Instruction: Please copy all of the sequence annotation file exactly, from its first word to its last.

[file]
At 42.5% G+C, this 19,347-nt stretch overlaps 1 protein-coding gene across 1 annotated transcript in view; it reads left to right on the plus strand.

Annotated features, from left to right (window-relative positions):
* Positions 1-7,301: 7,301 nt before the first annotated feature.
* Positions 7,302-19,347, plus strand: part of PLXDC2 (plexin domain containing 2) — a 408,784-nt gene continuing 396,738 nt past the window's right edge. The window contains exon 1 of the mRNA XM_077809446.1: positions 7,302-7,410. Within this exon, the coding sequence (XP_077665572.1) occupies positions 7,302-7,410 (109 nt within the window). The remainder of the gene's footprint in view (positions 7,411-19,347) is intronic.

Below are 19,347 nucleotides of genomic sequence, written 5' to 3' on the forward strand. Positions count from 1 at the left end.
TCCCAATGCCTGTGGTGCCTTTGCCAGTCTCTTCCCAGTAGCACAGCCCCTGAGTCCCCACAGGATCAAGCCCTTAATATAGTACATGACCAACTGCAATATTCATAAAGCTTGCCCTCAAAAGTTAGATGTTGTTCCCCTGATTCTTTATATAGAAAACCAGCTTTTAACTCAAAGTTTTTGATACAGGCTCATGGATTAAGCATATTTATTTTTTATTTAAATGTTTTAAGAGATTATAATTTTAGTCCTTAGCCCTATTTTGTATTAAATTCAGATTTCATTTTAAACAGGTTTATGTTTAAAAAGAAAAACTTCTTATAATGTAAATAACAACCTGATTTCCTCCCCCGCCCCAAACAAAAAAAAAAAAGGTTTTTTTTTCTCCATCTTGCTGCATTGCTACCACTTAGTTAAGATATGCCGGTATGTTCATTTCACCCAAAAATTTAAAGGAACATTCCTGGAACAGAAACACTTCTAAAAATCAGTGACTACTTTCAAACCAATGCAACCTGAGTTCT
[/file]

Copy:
At 42.5% G+C, this 19,347-nt stretch overlaps 1 protein-coding gene across 1 annotated transcript in view; it reads left to right on the plus strand.

Annotated features, from left to right (window-relative positions):
* Positions 1-7,301: 7,301 nt before the first annotated feature.
* Positions 7,302-19,347, plus strand: part of PLXDC2 (plexin domain containing 2) — a 408,784-nt gene continuing 396,738 nt past the window's right edge. The window contains exon 1 of the mRNA XM_077809446.1: positions 7,302-7,410. Within this exon, the coding sequence (XP_077665572.1) occupies positions 7,302-7,410 (109 nt within the window). The remainder of the gene's footprint in view (positions 7,411-19,347) is intronic.

Below are 19,347 nucleotides of genomic sequence, written 5' to 3' on the forward strand. Positions count from 1 at the left end.
TCCCAATGCCTGTGGTGCCTTTGCCAGTCTCTTCCCAGTAGCACAGCCCCTGAGTCCCCACAGGATCAAGCCCTTAATATAGTACATGACCAACTGCAATATTCATAAAGCTTGCCCTCAAAAGTTAGATGTTGTTCCCCTGATTCTTTATATAGAAAACCAGCTTTTAACTCAAAGTTTTTGATACAGGCTCATGGATTAAGCATATTTATTTTTTATTTAAATGTTTTAAGAGATTATAATTTTAGTCCTTAGCCCTATTTTGTATTAAATTCAGATTTCATTTTAAACAGGTTTATGTTTAAAAAGAAAAACTTCTTATAATGTAAATAACAACCTGATTTCCTCCCCCGCCCCAAACAAAAAAAAAAAAGGTTTTTTTTTCTCCATCTTGCTGCATTGCTACCACTTAGTTAAGATATGCCGGTATGTTCATTTCACCCAAAAATTTAAAGGAACATTCCTGGAACAGAAACACTTCTAAAAATCAGTGACTACTTTCAAACCAATGCAACCTGAGTTCT